4. Follow-up phone calls – Setting up an efficient process for follow-up phone calls as gentle reminders for upcoming payments give patients and opportunity to contact providers to make installment payments.  The follow-up phone call also provides opportunities for staff to manage patient questions and complaints. Providers should audit the patient payment process by emailing or calling support lines regularly to help ensure they are functioning as planned and that staff is responsive.
  5. Leverage technology – By using real-time analytic modeling and scoring, a provider can determine a patient’s ability to pay.  These tools combine information from many different external sources to check past payment histories, and predict future payment behavior, thus improving the process of negotiating a settlement or payment plan.
  6. Install kiosks—using kiosks like those used to print boarding passes at the airport for check-in and check-out can improve upfront collection of patient copays and outstanding balances as well as increase the efficiency of the check-in process.
  7. Handle collections internally— handling collections internally can be tricky. The ACA International reports that medical practices recover is less than $14 for every $100 owed once they turn bad debt over to third-party collection agencies.   Keeping this in mind providers should set a threshold for the amount that would be sent to a medical collection agency.  Small balances of $75.00 or less should continue to be pursued by an in-house collection team.  A simple phone call may do the trick.  Balances that exceed the established threshold and time limit stated in your collections policy should be referred to an outside collection agency for further collection action.  It’s important to keep in mind industry best practices and include those practices in your collection policy.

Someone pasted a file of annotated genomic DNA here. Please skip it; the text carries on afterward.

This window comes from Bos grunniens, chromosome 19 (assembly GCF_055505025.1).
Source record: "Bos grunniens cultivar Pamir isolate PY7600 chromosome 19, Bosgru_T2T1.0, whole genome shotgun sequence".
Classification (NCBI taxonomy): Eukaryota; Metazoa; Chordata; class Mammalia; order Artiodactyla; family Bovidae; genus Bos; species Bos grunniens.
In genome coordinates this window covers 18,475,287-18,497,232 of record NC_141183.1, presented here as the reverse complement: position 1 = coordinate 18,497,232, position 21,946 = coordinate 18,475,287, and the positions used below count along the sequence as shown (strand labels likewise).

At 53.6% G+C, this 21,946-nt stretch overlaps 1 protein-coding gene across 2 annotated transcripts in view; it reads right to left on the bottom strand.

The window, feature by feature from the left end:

8. Save credit card info on file –  Establishing a credit card on file (CCOF) program can improve collection speed and cash flow.  You should only keep patient credit card information on file if your processing company contract allows it.  Check to see what other security requires guidelines such as encryption, etc. are needed.  Patients should always be required to sign an agreement allowing the storage of the credit card information.  Your Credit Card Online Policy should outline the conditions under which the card will be charged and if the charges will be one-time or recurring.
  9. Targeted staff training –When opportunities to collect at the point of service are missed staff should be informed.  Use the opportunity to engage staff members in the creation of meaningful training programs that reinforce the need to collect patient payments. Training may also include developing scripts and coaching to assist the staff in asking for patient payments at the point of service.   Use automated reporting to measure the success of your point of service payment program against industry bench marks, then share the information with the staff and recognize those staff members who exceed established benchmarks.
  10. Standardized down payments – Establishing a policy for standard down payments for self-pay patients in those instances when the patient’s financial obligation can’t be verified, guarantees the provider will collect at least some money from patients who might otherwise fail to pay after visits.

For assistance with the optimization of self-pay accounts and small balance collections visit our website www.MMYconsulting.com or give us a call at (317) 846-9500.  Our team of experienced revenue cycle consultants will partner with you to decrease your operational cost, and increase the efficiency of your business operations.